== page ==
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Jul 1, 2013 07:12 PM

CSA box item uses

I did a search, but there was nothing ongoing, so I figured I'd start a new thread.

I'm going to be eating a LOT of veggies these next few days. The CSA was overflowing today. My portion (I split a full share with two other coworkers):

5 large leaves of Swiss chard
2 large garlic scapes
3/4 lb. sugar snap peas (and I never ate any from y share last week!)
medium-sized bag of spinach
2 medium-sized spring turnips and their greens
3 very large green onions
entire bunch of curly kale
1 medium-large zucchini
1 small fennel bulb and fronds

The Swiss chard can be sauteed; so can the spinach. The sugar snap peas can be steamed or sauteed or eaten raw. The zucchini can be sauteed. The kale will go into soup. The green onions can go into sautés or into scrambled eggs.

It's the spring turnips and fennel where I'm at a loss. I've tried fennel once before and found it a bit overwhelming. Is there a way to temper the very licoricy flavor, or is that just the way it is?

And how to use the spring turnips?

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  1. For the turnips, make mashed potatoes out of them.

    Roast them, then combine them with some boiled potatoes, and mash them together. I also like to add some roasted garlic into the mix, but that's optional.

    As for the fennel, roasting them takes the bite out of them and in fact makes them wonderfully sweet.

    6 Replies
    1. re: ipsedixit

      Mashed potatoes and turnips. Got it. I will have to wait until it cools down a bit with our weather.

      And roasting - again - that I can do. Once the weather cools down. Or....I could use my convection toaster oven. Will have to see how they fit in with what I'm cooking. What do you usually serve roasted fennel with - it sounds like it might work with pork?

      1. re: LindaWhit

        Yes, that would work.

        Instead of roasting (indoors) maybe grill (outdoors)? Perfect for a 4th of July get-together, no?

        1. re: ipsedixit

          Not allowed a gas or charcoal grill at my townhouse complex. Electric grill only. Grrrrr.......

          Although - I suppose I could grill it indoors on my grill pan, yes?

            1. re: ipsedixit

              Well, I *do* have a ceiling fan in the kitchen that helps.

              We'll see. I wrote everything down that got shoved into the fridge last night. We'll see how I'm able to plow through everything through the holiday week/end. :-)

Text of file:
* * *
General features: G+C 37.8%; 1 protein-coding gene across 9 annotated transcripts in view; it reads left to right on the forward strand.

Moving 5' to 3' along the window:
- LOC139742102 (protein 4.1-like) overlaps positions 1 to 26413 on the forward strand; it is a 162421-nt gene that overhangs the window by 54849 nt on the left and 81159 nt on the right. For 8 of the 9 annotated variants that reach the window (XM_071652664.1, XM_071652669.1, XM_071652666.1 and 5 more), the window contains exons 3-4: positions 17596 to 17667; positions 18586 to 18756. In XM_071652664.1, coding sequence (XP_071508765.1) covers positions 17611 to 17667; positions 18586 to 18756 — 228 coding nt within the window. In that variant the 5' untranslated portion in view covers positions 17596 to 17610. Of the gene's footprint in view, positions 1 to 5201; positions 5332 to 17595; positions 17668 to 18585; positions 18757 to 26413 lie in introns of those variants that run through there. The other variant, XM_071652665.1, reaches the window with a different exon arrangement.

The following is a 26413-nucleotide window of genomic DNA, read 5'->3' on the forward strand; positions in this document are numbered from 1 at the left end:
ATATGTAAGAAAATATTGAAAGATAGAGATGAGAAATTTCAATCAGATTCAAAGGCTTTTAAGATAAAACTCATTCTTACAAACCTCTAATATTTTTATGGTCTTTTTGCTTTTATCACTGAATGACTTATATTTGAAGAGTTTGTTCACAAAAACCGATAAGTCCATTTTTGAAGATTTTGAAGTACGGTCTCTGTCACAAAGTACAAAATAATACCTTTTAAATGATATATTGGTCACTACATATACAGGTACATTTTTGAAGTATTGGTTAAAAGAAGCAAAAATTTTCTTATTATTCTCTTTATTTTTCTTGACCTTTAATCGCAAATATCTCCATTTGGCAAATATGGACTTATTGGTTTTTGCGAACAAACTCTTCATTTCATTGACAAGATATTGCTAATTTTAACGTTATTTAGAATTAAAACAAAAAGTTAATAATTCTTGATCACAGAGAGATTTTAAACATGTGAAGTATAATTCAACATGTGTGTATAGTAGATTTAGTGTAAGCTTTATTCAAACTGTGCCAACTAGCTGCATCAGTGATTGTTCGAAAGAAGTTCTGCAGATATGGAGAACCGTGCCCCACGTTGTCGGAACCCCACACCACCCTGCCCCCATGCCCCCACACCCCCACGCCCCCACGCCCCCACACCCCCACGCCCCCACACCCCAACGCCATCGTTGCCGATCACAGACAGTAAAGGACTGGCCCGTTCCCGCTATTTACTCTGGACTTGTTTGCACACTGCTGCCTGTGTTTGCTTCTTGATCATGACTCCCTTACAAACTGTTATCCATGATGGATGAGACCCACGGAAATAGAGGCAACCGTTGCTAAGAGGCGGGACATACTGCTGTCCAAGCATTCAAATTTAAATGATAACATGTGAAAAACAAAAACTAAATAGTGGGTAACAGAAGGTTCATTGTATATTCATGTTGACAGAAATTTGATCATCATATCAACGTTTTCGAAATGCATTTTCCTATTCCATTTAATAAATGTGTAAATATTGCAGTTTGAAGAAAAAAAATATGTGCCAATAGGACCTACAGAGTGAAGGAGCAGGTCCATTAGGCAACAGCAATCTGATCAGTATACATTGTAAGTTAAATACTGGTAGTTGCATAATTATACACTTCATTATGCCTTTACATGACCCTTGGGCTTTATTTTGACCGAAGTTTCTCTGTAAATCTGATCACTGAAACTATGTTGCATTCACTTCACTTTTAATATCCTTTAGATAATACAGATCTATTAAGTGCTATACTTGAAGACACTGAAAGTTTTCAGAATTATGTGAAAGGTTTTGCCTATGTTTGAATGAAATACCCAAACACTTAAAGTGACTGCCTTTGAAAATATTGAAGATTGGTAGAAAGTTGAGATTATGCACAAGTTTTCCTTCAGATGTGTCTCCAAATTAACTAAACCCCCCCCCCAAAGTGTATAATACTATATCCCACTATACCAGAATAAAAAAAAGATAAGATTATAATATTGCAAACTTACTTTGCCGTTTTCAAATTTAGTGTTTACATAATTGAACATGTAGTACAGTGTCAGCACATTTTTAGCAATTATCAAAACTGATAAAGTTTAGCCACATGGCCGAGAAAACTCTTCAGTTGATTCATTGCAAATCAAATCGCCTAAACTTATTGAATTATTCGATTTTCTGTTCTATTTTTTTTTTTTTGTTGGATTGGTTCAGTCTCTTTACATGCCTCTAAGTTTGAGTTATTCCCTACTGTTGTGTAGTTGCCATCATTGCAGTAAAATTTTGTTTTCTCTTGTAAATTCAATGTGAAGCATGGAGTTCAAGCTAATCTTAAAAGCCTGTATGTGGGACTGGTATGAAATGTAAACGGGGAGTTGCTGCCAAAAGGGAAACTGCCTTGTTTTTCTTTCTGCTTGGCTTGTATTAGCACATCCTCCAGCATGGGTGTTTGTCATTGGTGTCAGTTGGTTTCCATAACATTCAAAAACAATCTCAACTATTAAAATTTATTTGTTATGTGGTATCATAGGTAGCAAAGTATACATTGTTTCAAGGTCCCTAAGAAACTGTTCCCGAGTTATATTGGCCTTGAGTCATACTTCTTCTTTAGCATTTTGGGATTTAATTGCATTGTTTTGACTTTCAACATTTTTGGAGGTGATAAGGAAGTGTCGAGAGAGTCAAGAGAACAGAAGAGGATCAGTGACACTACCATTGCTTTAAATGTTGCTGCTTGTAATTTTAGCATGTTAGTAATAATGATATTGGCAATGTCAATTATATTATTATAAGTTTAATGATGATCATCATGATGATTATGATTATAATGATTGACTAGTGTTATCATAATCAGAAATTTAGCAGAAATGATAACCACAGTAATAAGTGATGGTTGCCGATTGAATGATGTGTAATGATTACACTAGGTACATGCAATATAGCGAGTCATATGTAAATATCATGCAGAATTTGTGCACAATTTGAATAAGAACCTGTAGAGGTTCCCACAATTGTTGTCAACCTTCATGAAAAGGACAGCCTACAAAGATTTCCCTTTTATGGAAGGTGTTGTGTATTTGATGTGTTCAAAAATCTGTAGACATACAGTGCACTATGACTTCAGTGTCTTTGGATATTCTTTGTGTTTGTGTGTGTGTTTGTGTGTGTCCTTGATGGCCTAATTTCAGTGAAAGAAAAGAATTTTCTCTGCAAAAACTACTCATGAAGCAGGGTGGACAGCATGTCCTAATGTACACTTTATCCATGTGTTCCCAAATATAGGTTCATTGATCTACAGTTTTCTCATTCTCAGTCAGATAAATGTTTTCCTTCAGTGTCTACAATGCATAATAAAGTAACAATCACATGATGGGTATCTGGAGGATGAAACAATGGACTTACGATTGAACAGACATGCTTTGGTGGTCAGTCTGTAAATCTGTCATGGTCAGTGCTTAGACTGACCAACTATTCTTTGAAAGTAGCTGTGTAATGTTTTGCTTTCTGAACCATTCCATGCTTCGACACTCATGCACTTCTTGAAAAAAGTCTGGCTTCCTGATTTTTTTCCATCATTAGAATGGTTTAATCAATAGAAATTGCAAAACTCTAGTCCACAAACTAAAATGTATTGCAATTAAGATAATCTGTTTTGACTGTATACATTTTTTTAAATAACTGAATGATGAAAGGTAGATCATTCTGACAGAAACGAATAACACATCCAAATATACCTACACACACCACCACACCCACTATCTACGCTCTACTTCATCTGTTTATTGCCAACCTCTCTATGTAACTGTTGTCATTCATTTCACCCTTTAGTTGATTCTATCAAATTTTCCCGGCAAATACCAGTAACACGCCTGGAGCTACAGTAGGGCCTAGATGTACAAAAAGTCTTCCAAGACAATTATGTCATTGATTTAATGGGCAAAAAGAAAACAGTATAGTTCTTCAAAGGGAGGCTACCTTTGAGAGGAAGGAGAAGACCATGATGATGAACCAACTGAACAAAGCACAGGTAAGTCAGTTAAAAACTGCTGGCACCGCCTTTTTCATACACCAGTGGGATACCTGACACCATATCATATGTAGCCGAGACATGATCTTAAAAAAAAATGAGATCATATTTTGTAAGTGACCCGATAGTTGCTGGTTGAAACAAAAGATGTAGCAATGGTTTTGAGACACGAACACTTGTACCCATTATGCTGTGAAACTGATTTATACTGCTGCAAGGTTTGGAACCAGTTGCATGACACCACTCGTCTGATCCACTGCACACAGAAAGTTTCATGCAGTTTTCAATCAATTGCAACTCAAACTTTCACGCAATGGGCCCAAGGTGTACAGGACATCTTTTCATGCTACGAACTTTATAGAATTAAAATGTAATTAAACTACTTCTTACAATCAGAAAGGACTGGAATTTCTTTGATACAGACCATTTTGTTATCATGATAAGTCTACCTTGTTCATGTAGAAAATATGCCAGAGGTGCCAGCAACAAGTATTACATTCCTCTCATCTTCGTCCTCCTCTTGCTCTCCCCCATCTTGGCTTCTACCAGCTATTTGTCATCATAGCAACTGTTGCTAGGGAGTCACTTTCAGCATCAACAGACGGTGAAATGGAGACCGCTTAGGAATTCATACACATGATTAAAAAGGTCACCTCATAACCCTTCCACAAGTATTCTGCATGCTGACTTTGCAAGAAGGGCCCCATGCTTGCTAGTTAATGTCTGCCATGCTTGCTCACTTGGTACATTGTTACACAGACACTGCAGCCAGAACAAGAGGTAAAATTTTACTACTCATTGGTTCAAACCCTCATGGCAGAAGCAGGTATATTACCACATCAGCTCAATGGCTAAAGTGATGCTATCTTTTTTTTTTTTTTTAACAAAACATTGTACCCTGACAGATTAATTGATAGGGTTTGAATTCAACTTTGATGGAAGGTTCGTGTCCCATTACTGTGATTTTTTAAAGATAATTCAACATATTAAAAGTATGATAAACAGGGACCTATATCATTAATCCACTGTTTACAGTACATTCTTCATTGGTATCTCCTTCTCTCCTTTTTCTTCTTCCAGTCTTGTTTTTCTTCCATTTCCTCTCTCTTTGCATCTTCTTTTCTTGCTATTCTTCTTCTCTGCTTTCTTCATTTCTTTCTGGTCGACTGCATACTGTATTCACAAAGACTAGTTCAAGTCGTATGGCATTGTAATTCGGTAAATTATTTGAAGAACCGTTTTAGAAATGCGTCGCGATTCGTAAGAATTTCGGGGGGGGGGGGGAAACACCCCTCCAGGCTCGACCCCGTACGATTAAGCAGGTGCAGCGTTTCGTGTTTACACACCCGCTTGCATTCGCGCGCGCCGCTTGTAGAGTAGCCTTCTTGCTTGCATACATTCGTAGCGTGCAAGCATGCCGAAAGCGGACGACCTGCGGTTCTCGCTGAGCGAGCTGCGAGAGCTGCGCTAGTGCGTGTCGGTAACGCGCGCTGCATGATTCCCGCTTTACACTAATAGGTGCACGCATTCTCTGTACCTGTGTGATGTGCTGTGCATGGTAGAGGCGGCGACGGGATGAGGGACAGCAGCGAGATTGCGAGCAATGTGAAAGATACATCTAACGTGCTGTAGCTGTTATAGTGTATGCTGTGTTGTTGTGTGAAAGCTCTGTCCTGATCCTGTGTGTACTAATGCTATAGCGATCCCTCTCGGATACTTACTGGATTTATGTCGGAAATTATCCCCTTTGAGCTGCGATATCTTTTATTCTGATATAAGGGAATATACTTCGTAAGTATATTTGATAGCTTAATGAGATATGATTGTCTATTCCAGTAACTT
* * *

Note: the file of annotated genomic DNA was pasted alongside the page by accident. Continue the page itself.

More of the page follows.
2. re: LindaWhit

          I serve roasted fennel with pork or chicken. It goes great with sausages as well, and would work nicely with a stronger fish, like salmon.

      2. The original comment has been removed
        1. You can make quick pickles out of the turnips.

          If it's young fennel, slice very thinly (use a mandolin to make it go faster) and turn into a salad to serve with grilled shrimp.

          1. I adore fennel every which way, but it is a lot mellower cooked than raw. Sliced and slowly sauteed in olive oil (or a combo of butter and olive oil) until it's softened and a bit caramelized, it won't knock you over if you're sensitive to anise flavors and will have some sweetness.

            3 Replies
            1. re: Caitlin McGrath

              Caitlin, this sounds like the way for me to try fennel again. I do have a mandoline, so that will help get the bulb sliced really thin. Do you use any herbs with it or just sauté the sliced fennel by itself?

              1. re: LindaWhit

                I like it on its own, with plenty of S+P, but you can also add any green herb that appeals (like a bit of thyme). Another way to amp the contrast with the anise flavor and emphasize the sweet is to saute some sliced onion along with it. I don't slice it super-duper thin to cook it, though, just for raw salads. You'll find that a knife will do the job because the layers of the bulb will tend to come apart as you slice, especially once you excise the hard core at the base (similar to an onion).

                1. re: Caitlin McGrath

                  Got it. And I like the idea of sauteéing it with onion. Some good ideas here - thanks, everyone!

            2. The spring turnips are good raw. I found them a bit watery and uninspiring cooked.